Based on the sequence information for bovine and yeast NADH-cytochrome b(5) reductases (CbRs), a DNA fragment was cloned from Mortierella alpina 1S-4 after PCR amplification. This fragment was used as a probe to isolate a cDNA clone with an open reading frame encoding 298 amino acid residues which show marked sequence similarity to CbRs from other sources, such as yeast (Saccharomyces cerevisiae), bovine, human, and rat CbRs. These results suggested that this cDNA is a CbR gene. The results of a structural comparison of the flavin-binding beta-barrel domains of CbRs from various species and that of the M. alpina enzyme suggested that the overall barrel-folding patterns are similar to each other and that a specific arrangement of three highly conserved amino acid residues (i.e., arginine, tyrosine, and serine) plays a role in binding with the flavin (another prosthetic group) through hydrogen bonds. The corresponding genomic gene, which was also cloned from M. alpina 1S-4 by means of a hybridization method with the above probe, had four introns of different sizes. These introns had GT at the 5' end and AG at the 3' end, according to a general GT-AG rule. The expression of the full-length cDNA in a filamentous fungus, Aspergillus oryzae, resulted in an increase (4.7 times) in ferricyanide reduction activity involving the use of NADH as an electron donor in the microsomes. The M. alpina CbR was purified by solubilization of microsomes with cholic acid sodium salt, followed by DEAE-Sephacel, Mono-Q HR 5/5, and AMP-Sepharose 4B affinity column chromatographies; there was a 645-fold increase in the NADH-ferricyanide reductase specific activity. The purified CbR preferred NADH over NADPH as an electron donor. This is the first report of an analysis of this enzyme in filamentous fungi.  (+info)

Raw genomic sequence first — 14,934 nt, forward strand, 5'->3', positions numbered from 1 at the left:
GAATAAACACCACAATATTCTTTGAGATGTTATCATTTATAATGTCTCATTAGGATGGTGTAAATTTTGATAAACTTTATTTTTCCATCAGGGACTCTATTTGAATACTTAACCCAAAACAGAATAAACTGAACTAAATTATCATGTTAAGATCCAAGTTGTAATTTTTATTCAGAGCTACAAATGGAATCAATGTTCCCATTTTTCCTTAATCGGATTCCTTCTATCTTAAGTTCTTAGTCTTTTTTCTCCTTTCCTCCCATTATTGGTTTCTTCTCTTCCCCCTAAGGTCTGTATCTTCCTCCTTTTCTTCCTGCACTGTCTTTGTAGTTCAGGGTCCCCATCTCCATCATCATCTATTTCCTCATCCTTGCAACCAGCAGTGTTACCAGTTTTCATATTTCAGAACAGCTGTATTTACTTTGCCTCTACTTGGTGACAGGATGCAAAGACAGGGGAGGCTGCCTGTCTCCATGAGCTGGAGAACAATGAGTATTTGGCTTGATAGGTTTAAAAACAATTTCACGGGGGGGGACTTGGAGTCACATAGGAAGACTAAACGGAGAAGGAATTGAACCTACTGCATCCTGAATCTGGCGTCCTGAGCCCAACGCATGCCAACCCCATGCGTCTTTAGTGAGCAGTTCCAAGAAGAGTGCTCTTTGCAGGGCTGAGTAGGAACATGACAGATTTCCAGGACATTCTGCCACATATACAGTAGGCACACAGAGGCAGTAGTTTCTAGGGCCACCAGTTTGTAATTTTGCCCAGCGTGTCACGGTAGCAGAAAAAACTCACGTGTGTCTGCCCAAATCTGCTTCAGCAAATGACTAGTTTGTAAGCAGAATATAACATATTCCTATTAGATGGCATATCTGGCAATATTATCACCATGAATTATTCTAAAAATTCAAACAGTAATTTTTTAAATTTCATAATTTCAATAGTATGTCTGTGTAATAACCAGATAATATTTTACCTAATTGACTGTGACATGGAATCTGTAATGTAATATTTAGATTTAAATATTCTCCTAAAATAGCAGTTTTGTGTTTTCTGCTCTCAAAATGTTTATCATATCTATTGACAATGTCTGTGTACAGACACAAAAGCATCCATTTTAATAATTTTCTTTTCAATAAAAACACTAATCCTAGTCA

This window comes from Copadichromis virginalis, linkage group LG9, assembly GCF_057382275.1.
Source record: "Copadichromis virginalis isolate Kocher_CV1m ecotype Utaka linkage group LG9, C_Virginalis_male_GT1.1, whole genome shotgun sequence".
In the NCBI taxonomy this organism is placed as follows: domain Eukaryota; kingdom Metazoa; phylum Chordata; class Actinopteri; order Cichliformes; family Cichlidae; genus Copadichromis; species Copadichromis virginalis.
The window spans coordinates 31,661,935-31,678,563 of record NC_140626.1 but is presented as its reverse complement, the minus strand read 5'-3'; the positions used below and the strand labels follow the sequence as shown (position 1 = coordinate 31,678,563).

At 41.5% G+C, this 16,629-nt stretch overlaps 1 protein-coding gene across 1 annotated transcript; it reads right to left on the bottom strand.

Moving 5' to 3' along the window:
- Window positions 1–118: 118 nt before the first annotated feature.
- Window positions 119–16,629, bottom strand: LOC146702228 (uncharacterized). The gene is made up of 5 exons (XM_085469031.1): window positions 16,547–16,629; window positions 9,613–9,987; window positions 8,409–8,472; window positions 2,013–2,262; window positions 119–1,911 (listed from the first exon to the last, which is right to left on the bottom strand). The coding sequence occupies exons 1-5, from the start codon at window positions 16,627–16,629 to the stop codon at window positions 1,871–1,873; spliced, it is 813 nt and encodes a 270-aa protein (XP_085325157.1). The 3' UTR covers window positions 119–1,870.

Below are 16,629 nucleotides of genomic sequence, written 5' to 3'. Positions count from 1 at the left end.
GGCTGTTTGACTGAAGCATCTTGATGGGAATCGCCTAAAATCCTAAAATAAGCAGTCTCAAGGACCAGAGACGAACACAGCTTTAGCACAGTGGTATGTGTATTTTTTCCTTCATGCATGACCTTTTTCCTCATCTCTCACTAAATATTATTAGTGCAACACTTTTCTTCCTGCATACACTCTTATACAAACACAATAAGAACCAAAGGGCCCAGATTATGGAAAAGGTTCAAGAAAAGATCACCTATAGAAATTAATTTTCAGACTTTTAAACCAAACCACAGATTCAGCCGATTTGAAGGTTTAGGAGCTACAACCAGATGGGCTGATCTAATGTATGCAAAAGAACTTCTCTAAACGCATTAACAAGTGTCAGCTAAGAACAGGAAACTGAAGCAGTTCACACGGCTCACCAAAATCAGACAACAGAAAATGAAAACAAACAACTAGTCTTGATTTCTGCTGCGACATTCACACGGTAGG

Preparation of homogenous NADPH cytochrome c (P-450) reductase from house flies using affinity chromatography techniques. (6/395)

NADPH-cytochrome c (P-450) reductase (EC was purified to apparent homogeneity from microsomes of house flies, Musca domestica L. The purification procedure involves column chromatography on three different resins. The key step in the purification scheme is the chromatography of the enzyme mixture on an affinity column of agarose-hexane-nicotinamide adenine dinucleotide phosphate. The enzyme has an estimated molecular weight of 83,000 by sodium dodecyl sulfate-polyacrylamide gel electrophoresis and contains 1 mol each of FAD and FMN per mol of enzyme. The enzyme exhibited a Bi Bi ping-pong kinetic mechanism with NADPH and cytochrome c. The Vmax and Km for cytochrome c were 42.3 mumol min-1 mg-1 and 12.7 muM, respectively. Turnover numbers based on micromoles of enzyme were 2,600 min-1. NADP+ and 2'-AMP both inhibited the reductases with apparent Ki values of 6.9 and 187 muM, respectively. These preparations of NADPH-cytochrome c reductase were found to reduce purified house fly cytochrome P-450 in the presence of NADPH.  (+info)